Field Guides > Identifying common ants

garden ant

Garden Ant

meadow ant

Meadow Ant

pavement ants

Pavement Ant

robber ant, learn all about ants

Robber Ant

wood ant

Wood Ant

What are ants?

Hello! In this tutorial, we are going to learn all about some of our most common ants and do a little ant nature study.

Ants are small insects that can be found in many different forms all over the world. In fact, there over 12, 000 species of ant on Earth. Of these around 50 species live across Ireland and Britain, but, only five of them are very common. These are the garden ant, meadow ant, pavement ant, robber ant and wood ant.

The anatomy of an ant

Ants may be small, but they are very strong and can carry food many times their own weight and size.

Their little bodies made up of three parts, and they have six long, thin legs. They do have two eyes, although they cannot see very well, instead using the feelers on their heads for touching and smelling. They also have very strong and powerful jaws, (which open side to side instead of up and down!)

Let’s have a closer look at some of the parts on an ant.

ant anatomy eye



ant anatomy feelers



ant anatomy feelers


Ant jaws are strong and powerful. They use them for shovelling dirt as they dig their nests, catching and carrying food and defending the ant colony from invaders or predators.

ant anatomy legs


Ants have six legs – three on each side of their body. They are all connected at the thorax and each one has two tiny claws at the end, which the ant uses for gripping and climbing.

How do ants live?

Ants live in large groups called armies or colonies, in a home called a nest. These colonies can be as small as a few dozen, or as large as a million or more!

A nest is often underground and is made up of lots of tunnels (galleries) and chambers. The queen lives in they very heart of the nest, where she lays eggs and is in fed and cared for by the youngest worker ants.  Other chambers are are kept as nurseries for the larvae and pupae, while others are used to store food.

The pile of dirt you see at the entrance to the nest is used as incubators. On warm days, when the dirt above has been warmed up by the sun, the ants bring the babies and larvae up to be warmed up. While on cold days, they take them down to the shelter of the deepest parts of the nest.

Each nest is home to one colony and each colony has three to four different castes or members – queens, males, soldiers and worker ants. Let’s meet them…

meadow ant

Queen ants

Queen ants are in charge of organising and caring for both the colony and the nest. They are born with wings and when mature – and when the time is right, they leaves their nests and fly away in swarms, searching in search of a mate. She then finds a nice spot to start her very own nest.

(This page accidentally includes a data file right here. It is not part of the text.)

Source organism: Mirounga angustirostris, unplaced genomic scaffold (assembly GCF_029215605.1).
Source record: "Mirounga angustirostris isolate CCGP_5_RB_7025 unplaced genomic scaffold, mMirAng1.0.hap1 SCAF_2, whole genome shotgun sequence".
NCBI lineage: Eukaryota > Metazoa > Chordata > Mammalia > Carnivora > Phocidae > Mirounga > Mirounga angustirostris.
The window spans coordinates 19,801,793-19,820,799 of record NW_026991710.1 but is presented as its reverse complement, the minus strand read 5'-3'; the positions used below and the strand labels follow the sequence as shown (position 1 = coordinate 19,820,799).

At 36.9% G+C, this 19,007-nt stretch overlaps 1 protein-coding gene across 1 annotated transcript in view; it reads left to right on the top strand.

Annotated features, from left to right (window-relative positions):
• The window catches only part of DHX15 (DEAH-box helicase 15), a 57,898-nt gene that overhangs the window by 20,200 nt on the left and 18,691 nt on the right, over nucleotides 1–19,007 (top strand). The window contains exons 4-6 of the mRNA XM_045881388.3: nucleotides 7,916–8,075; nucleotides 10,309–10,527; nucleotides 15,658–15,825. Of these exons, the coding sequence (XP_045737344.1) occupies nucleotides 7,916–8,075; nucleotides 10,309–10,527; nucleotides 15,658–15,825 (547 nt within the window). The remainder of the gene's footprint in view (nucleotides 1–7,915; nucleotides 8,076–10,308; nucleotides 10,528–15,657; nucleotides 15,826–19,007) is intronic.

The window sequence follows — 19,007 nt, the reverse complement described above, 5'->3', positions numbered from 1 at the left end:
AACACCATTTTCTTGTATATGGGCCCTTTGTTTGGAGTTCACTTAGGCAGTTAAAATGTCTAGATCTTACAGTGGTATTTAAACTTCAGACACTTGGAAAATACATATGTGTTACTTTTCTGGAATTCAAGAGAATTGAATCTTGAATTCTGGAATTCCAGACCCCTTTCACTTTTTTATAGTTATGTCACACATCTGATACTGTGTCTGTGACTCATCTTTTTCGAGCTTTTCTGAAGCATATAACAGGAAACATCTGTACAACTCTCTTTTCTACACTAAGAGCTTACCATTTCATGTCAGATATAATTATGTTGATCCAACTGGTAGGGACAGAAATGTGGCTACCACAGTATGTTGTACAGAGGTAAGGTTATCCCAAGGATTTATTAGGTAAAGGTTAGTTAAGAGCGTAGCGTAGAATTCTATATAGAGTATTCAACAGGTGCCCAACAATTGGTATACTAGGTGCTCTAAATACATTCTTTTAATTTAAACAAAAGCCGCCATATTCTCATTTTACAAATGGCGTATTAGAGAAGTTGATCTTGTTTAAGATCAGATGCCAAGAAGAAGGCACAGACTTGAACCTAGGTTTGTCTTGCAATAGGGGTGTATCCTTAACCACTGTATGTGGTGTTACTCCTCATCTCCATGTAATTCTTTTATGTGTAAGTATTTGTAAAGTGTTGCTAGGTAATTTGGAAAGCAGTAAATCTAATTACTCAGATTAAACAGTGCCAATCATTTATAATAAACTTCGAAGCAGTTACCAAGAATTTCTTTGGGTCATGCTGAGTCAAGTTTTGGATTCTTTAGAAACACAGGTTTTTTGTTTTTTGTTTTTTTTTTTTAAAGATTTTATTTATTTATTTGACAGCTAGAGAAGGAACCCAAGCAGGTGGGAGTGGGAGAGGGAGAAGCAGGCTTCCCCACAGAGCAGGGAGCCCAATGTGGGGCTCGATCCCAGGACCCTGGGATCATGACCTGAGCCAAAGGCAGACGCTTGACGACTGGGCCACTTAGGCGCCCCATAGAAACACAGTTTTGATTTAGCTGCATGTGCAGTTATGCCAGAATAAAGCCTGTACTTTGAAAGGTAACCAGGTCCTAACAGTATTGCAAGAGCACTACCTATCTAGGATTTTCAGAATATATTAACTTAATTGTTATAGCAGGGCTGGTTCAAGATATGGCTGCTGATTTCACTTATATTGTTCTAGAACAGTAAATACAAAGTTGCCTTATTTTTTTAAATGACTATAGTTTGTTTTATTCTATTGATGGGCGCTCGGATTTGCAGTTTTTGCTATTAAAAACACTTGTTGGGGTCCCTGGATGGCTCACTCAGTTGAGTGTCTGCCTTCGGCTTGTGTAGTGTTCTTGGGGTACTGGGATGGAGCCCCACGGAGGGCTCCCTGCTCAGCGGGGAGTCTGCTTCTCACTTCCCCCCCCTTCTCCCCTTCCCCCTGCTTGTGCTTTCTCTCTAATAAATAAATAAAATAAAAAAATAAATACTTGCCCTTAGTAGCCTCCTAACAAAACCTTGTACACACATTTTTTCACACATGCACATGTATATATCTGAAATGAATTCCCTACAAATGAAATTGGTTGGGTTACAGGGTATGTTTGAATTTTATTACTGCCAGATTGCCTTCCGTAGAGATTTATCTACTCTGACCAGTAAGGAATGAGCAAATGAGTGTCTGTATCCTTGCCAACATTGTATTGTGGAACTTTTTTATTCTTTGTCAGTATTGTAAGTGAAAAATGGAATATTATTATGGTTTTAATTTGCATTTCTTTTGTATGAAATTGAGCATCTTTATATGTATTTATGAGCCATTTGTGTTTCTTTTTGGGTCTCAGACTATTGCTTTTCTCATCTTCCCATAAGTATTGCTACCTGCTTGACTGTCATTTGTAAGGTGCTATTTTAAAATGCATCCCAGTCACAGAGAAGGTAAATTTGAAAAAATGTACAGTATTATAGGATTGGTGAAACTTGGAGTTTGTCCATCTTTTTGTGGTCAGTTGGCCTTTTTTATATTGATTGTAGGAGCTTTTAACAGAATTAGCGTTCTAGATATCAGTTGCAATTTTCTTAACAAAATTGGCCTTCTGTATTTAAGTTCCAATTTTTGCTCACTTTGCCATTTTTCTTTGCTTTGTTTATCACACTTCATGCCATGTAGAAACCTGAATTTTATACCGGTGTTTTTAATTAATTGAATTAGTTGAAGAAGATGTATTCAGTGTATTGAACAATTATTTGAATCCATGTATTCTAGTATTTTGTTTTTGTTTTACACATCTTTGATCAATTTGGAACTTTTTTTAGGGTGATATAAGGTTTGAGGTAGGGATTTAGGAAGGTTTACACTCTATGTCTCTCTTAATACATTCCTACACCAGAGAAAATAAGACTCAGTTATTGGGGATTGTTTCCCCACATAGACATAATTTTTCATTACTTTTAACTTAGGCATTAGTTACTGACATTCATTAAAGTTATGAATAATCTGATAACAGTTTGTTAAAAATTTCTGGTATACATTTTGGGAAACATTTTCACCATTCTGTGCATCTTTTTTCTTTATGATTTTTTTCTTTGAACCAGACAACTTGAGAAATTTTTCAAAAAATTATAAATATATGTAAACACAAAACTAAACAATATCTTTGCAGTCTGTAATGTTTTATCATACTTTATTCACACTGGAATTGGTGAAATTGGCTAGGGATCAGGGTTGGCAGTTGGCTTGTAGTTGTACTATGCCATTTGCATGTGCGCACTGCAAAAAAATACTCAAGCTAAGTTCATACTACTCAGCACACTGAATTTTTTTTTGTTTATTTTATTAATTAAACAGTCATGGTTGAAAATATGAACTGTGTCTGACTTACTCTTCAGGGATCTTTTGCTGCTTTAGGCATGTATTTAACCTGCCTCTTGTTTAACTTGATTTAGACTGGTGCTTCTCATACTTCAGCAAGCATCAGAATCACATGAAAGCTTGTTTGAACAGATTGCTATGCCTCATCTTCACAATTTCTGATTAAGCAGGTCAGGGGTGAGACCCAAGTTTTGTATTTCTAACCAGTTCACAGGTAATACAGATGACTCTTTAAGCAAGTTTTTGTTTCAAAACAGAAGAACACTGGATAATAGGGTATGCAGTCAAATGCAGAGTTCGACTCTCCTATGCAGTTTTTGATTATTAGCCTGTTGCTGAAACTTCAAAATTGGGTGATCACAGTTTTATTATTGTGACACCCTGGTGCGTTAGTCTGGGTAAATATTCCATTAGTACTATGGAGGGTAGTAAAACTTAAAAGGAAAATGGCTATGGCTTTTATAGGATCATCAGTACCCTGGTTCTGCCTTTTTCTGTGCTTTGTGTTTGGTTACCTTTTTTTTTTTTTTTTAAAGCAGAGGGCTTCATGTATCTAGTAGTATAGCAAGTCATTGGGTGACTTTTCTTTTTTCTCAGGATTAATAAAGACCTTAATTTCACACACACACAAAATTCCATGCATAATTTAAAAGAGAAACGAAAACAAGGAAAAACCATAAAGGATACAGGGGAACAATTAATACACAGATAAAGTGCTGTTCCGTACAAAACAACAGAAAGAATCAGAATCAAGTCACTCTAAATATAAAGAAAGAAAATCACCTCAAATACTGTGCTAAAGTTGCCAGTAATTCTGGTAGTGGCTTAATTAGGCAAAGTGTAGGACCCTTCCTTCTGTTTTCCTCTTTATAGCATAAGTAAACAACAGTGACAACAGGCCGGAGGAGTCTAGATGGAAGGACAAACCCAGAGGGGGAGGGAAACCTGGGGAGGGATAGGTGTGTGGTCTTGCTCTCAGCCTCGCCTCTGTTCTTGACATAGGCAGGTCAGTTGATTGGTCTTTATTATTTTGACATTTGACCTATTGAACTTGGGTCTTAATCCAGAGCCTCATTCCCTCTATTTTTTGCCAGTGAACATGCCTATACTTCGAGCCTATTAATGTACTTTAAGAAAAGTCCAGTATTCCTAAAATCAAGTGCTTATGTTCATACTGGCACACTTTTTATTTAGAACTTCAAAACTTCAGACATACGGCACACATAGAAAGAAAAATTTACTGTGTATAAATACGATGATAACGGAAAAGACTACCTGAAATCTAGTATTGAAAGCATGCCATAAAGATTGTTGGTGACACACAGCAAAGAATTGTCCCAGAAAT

meadow ant

Male ants


meadow ant

Worker ants

Worker ants make up most of the ants within a colony. The youngest workers care for the queen and look after the eggs and young larvae. Middle-aged workers look after the larger, more mature mature larvae and pupae, and the oldest ants guard the entrance to the nests and forage for food.

meadow ant

Soldier ants

Soldier ants are a the largest type of worker ants, with huge, powerful jaws which they use to protect and defend the colony from attack by other insects or neighbouring ant colonies.

What is an ant farm?

Many ants live in a symbiotic relationship with small, sap-sucking insects like aphid. This means that the ants and the aphids both look after and provide for each other. Here, the ants ‘farm’ the aphids by protecting and providing food for them.

Sap contains a lot of both fluid and sugarm but not much protein. So the aphids have to suck up a lot of sap to try and meet their protein requirements. This means they also suck up a lot of sugar, which becomes concentrated inside their little bodies.

So, when the ants feel hungry, or need sugar, they stroke the aphids with their antennae, and the aphids excrete syrupy sugar droplets from special glands in their bodies, which the ants can then eat. In exchange for this, the ants stand guard over their ‘herd’ of aphids to protect them from other insects or animals.

meadow ant

Meadow ants

Interesting fact – Are often covered with tiny parastites which live under their chins and tap the ants’ feelers when hungry. This prompts the ant to regurgitate its food, which the mite then eats. Some ants even herd their flock of pahids into their nests as night!

Ants around the world

Tailor ants live high up in the branches of Asian forests, where they build their nests by folding up large tropical leaves. After folding the leaf, they pin it together with their jaws and feet, then use a silk produced by their larvae to sew it together.

Leaf cutter ants carry pieces of cut up leaves back into their nest, where they chew it and leaves it to ferment. The fermented leaves provide food for a special type of fungus, which release heatand warm up the nest as they grow.

Harvester ants live in drought-prone areas, so they create big food stores within their nests for drying and storing seeds and other food.

Who are our most common ants?

The most common ants, you are likely to see, are:

  • Black garden ants
  • Red woodland ants
  • Yellow meadow ants

Black garden ants the those we often spot in our gardens or running along the pavements. While, the red ants are easily spotted if you take a walk through any of our beautiful woodlands or forests – and, even if you might not spot the ants themselves, you are sure to notice their large, dome shaped nests (they look like big piles of earth, twigs, leaves and needles). Lastly, your might spot yellow ants if picnicking in a  meadow or field, or sometimes if you try digging up your lawn. But, yellow ants are shy and don’t come up very often. 

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